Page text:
Closings & Delays

Survivors of childhood sexual abuse fill state Senate halls demanding statute of limitations reform

HARRISBURG, Pa. - Page by page, the Pennsylvania Catholic Dioceses' Grandy Jury report into sexual abuse is read in the halls of the Senate wing at the state capitol. Fighting through tears and a wave of emotion, it was tough for many people to be there, hear the report and remember their own abuse.

"I've been living with this for over 35 years," said Chris Ditunno, survivor of childhood sexual abuse. "I've been carrying it around with me as a survivor for over 35 years."

Alongside the survivors of childhood sexual abuse were people giving a voice to those who no longer have one.

"He didn't want to let anyone see how much he was hurting," said Cindy Leech, of her late song Corey who was abused by a Catholic priest as a child.

Corey lost his life about a year ago at 31-years-old after turning to drugs to deal with the pain of being abused by a priest as a child. His parents, Cindy and Bernie are now doing what they believe Corey would want them to do, help survivors of childhood sexual assault hold their abusers accountable.

Current law allows a child sex abuse victim until they are 30-years-old to file a civil lawsuit. The Leeches believe in adding a two-year retroactive window as recommended by the Grand Jury report allowing now-adult victims of childhood sexual abuse the opportunity to file civil claims.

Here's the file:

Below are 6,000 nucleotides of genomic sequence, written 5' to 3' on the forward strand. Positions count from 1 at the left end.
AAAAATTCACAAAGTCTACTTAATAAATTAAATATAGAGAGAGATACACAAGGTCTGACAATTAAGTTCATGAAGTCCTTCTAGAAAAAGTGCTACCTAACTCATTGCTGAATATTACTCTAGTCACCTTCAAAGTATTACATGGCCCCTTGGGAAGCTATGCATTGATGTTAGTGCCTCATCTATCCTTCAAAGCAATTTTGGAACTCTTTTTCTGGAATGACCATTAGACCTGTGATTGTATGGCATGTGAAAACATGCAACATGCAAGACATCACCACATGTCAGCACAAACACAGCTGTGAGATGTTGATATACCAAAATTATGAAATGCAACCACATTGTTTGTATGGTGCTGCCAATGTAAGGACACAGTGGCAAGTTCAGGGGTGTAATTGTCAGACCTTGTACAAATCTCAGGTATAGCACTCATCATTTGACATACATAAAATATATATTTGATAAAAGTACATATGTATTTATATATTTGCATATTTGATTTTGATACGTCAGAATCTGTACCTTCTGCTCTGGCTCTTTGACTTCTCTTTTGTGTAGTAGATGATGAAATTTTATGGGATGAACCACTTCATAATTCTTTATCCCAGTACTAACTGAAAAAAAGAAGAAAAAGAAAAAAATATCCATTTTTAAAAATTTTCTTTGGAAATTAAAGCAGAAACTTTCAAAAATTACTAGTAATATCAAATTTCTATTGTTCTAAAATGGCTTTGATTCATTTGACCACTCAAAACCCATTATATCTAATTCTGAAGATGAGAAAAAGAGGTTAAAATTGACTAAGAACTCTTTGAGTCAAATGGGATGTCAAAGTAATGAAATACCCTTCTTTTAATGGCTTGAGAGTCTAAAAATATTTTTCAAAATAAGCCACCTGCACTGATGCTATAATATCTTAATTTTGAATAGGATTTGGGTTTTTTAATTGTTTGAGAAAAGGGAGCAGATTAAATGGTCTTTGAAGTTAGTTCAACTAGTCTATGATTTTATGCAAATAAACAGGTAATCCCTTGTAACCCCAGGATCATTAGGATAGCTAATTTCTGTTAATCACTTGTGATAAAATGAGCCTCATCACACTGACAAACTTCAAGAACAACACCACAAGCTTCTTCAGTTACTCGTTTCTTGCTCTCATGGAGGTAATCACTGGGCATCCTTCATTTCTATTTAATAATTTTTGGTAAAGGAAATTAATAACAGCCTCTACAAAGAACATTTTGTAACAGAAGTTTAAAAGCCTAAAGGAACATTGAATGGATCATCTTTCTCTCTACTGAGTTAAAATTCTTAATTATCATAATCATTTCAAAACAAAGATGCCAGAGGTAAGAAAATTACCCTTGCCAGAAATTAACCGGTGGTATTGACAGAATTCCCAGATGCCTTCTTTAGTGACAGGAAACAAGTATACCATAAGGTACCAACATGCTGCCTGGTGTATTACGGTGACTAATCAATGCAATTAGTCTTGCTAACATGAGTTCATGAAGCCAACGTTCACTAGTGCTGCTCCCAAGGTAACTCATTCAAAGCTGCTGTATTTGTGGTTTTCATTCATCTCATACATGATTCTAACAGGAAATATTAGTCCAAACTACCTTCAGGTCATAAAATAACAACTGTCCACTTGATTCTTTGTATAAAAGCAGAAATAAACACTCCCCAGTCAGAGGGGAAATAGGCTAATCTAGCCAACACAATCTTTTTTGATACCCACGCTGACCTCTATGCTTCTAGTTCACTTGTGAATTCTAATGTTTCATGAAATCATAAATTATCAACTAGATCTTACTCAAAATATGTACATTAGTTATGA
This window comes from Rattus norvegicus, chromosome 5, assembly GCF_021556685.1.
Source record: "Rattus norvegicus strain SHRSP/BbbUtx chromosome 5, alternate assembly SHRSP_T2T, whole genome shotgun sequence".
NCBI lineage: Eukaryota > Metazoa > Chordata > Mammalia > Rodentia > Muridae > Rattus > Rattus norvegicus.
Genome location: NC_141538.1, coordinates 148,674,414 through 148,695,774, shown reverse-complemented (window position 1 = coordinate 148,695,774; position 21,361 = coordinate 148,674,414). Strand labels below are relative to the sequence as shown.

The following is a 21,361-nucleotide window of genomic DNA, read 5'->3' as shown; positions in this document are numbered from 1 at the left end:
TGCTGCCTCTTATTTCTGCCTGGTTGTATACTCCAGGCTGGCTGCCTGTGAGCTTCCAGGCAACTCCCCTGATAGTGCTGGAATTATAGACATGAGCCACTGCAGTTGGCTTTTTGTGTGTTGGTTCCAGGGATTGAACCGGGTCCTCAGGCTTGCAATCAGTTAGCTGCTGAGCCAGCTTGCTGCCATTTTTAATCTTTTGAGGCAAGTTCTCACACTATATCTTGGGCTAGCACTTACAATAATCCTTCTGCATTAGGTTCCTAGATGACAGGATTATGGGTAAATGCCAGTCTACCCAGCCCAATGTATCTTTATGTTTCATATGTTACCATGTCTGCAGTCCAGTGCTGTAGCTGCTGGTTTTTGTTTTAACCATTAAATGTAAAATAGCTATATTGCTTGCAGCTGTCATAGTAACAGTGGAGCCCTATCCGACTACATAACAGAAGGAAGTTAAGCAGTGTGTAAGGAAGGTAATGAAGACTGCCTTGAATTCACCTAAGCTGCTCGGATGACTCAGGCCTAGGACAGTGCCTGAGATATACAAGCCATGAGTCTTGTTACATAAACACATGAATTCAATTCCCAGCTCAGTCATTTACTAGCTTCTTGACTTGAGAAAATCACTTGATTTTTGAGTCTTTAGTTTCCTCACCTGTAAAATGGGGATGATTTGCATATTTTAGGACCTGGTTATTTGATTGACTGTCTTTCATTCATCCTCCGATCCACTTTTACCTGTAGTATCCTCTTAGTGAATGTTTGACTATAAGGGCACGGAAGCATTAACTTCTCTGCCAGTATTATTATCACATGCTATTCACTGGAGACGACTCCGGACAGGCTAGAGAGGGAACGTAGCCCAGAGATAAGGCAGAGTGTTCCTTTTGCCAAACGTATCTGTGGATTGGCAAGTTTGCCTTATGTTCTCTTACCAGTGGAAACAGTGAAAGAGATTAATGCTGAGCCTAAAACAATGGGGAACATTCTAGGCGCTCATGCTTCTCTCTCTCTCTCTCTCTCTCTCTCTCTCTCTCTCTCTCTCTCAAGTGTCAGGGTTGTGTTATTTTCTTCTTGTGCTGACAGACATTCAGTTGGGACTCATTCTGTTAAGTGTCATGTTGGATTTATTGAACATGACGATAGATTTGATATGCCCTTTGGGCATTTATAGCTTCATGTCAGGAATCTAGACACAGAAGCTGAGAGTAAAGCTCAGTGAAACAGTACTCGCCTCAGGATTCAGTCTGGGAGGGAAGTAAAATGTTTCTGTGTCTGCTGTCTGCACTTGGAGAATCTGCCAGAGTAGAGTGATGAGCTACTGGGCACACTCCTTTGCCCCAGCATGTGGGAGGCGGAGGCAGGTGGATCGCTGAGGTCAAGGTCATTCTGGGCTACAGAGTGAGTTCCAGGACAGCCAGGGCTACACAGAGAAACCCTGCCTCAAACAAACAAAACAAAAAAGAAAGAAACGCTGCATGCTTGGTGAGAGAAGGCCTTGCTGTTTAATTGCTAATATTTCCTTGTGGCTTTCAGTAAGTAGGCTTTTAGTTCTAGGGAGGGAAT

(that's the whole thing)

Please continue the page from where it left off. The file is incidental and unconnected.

"Every child should have that right cause when they're young they don't, they can't process it I don't think," said Cindy Leech. "You need to be older to be able to do that so they need the opportunity to be able to grow and become an adult, mature and then face their accuser."

The demonstration held Monday was organized by State Rep. Mark Rozzi, a victim of childhood sexual abuse himself. As the clock winds down on this legislative session, Rozzi is still hopeful he and Senate leaders can come to an agreement on an amendment that would add a retroactive window to SB261.

"When I take back whatever bill they send us from the Senate, I want to make sure it's the best product for victims out there," said Rozzi. "That's my main concern is whatever we do it has to be the best for them first."

State Senate leader Jake Corman's office issued this statement in response to working to add a retroactive window to SB261:

We continue to work toward taking action that will provide victims with justice and the opportunity for compensation.